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Biscayne National Park

Map showing location of Biscayne National Park
Map showing location of Biscayne National Park.
Biscayne National Park is located along the southeast edge of Florida, south of Miami. Visitors can enter the park by boat or by car at Convoy Point, which is located off of US 1. At Convoy Point, you can look around the park's Visitor Center, rent canoes, or sign up for a boat tour, snorkel trip or scuba dive.

Due to proposals by a developer to build on the Biscayne Keys, the area was established as a national monument in 1968. It was designated a national park in 1980. Biscayne National Park consists of mangroves that line the shoreline, the waters of Biscayne Bay, coral reefs and undeveloped key islands. Of the park's 180,000 acres, 95% is underwater.

For more information, please visit the Biscayne National Park website.

A photo gallery is available for this page. [Photos taken April, 2000]

Biscayne Bay

Biscayne Bay is an estuary, a place where freshwater and salt water meet. Freshwater flow from the land supplies the bay with nutrients.

The northernmost Florida Keys lie at the eastern edge of Biscayne Bay. Coral reefs lie on the Atlantic side of the islands.

panoramic photo of Biscayne Bay
Facing east, a panoramic view of Biscayne Bay. The mainland is seen at far right. [larger image]

photo of Biscayne Bay open waters
[larger image]
Looking northeast over the open waters of Biscayne Bay, the vast expanse is only interrupted by keys and an occasional boater.

IPIX - Biscayne Bay
 
Stop to look at the rocky man-made Spoiled Island. Then turn and you'll see the clouds reflected in the waters on the bay-side horizon.

Navigate around this 360° view of Biscayne Bay.

  IPIX image of island and open waters of Biscayne Bay
Note: You will need the free IPIX viewer to view this 360° image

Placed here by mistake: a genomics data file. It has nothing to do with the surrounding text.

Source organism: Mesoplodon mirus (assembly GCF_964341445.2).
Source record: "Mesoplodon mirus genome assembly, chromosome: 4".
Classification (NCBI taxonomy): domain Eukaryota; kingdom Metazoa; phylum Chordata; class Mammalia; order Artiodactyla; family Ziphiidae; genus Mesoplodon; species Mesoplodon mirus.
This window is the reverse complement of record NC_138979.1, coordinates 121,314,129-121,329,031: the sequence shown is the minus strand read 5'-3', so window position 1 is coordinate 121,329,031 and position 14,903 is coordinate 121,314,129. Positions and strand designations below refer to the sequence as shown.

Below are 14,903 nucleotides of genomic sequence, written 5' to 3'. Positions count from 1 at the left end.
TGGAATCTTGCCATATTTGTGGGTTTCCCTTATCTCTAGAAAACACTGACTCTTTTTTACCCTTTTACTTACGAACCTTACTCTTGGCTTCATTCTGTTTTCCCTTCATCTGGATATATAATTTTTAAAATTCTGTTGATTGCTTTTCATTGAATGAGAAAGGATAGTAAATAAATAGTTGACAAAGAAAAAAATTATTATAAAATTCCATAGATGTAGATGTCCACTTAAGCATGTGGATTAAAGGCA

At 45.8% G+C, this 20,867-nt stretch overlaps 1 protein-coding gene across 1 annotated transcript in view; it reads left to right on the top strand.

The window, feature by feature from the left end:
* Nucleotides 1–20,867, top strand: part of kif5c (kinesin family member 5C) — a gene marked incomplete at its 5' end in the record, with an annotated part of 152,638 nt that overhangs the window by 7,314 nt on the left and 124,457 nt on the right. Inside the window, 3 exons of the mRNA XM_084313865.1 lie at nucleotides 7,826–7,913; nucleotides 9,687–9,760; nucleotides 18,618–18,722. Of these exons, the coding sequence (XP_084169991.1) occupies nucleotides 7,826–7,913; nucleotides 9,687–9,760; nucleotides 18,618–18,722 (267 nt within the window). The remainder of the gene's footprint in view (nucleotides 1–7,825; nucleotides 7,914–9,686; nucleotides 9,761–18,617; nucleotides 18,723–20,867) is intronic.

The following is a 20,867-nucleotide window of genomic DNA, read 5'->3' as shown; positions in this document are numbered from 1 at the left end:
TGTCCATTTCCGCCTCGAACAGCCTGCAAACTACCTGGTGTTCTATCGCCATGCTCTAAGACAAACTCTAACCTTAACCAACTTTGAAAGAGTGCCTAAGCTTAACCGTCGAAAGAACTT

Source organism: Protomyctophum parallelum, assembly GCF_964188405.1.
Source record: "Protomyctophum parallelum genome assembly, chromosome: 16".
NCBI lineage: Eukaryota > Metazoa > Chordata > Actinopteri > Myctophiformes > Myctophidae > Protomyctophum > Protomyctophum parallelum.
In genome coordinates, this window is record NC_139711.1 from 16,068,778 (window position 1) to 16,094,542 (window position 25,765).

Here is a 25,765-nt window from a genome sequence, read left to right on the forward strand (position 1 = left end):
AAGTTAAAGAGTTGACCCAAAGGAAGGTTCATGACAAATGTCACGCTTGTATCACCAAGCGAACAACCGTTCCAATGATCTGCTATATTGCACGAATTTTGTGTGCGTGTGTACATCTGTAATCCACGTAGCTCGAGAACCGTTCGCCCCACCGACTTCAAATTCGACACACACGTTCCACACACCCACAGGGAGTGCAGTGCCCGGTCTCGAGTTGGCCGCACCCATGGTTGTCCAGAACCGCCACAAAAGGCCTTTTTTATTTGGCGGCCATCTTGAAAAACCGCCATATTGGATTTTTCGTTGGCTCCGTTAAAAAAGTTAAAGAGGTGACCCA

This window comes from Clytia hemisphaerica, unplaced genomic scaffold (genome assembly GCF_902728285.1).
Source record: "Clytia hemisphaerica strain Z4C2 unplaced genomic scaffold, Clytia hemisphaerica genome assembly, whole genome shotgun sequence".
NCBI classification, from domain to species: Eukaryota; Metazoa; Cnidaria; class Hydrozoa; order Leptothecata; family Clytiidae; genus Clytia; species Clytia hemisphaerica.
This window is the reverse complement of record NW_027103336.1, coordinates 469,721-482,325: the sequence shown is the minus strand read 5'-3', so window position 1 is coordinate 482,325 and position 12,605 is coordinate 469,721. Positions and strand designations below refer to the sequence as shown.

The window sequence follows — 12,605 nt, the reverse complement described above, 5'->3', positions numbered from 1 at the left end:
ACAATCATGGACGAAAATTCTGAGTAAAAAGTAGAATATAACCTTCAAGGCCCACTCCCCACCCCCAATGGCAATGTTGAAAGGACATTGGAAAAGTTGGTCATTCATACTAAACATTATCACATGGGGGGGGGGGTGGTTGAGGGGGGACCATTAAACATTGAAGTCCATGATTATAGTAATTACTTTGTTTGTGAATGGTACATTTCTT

Mangroves

photo of island lined with mangroves
Looking north over Biscayne Bay at an island (at left) and at mangroves that line the shoreline (at back).
[larger image]
The island seen here is one of two man-made islands, the Spoiled Islands, found just south of the Mowry Canal. The islands were made sometime in the vicinity of the 1940's, when the Mowry Canal was formed.

The mangroves that line the shoreline help protect the bay's water by trapping eroding soil and pollutants from the inland.

Early settlers to South Florida regarded mangrove forests as being useless, mosquito-infested, uninhabitable lands. Today, ecologists realize their important role in coastal ecosystems. Mangrove leaves, trunks and branches fall into the water and are transformed into detritus, which is the basis of an elaborate food chain. Mangroves provide protected habitat, breeding grounds and nursery areas to many terrestrial and marine animals. Mangroves also provide shoreline protection from wind, waves and floods.

photo of Mowry Canal and mangrove shoreline
[larger image]
The mostly mangrove shoreline located a short distance northwest of the Convoy Point Visitor Center. The Mowry Canal (at far left) releases mainland waters into Biscayne Bay.

Seagrasses and Algae

Lush seagrass beds form grassy undersea meadows throughout Biscayne Bay. Seagrasses are flowering plants that have roots, stems and flowers. They produce oxygen and need clear water that allows the sunlight to reach them.

Seagrass beds provide hiding places and food for many different sea animals including the Florida spiny lobster, shrimp, fish, sea turtles and manatees.

photo of marine vegetation and rocks
[larger image]
photo of marine vegetation
[larger image]
photo of marine vegetation and rocks
[larger image]

IPIX - Biscayne Bay  
Look around Biscayne Bay and note how shallow and clear the waters are here. Many kinds of fish, starfish, sponges, crabs, soft corals and other marine plants and animals live in Biscayne Bay.

Navigate around this 360° view of Biscayne Bay.

  IPIX image of Lake Okeechobee's Herbert Hoover Dike, Rim Canal and agricultural fields
Note: You will need the free IPIX viewer to view this 360° image  


Related SOFIA Information

Below we have listed science projects and publications for studies that are being conducted, or have been conducted, in the Biscayne Bay Area. Follow these links to read about each project and to see project-related publications and data.

Science Projects:

Related Publications:

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U.S. Department of the Interior, U.S. Geological Survey, Center for Coastal Geology
This page is: http://sflwww.er.usgs.gov /virtual_tour/biscaynebay/index.html
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Heather Henkel - Webmaster (hhenkel@usgs.gov)
Last updated: January 15, 2013 @ 12:44 PM (HSH)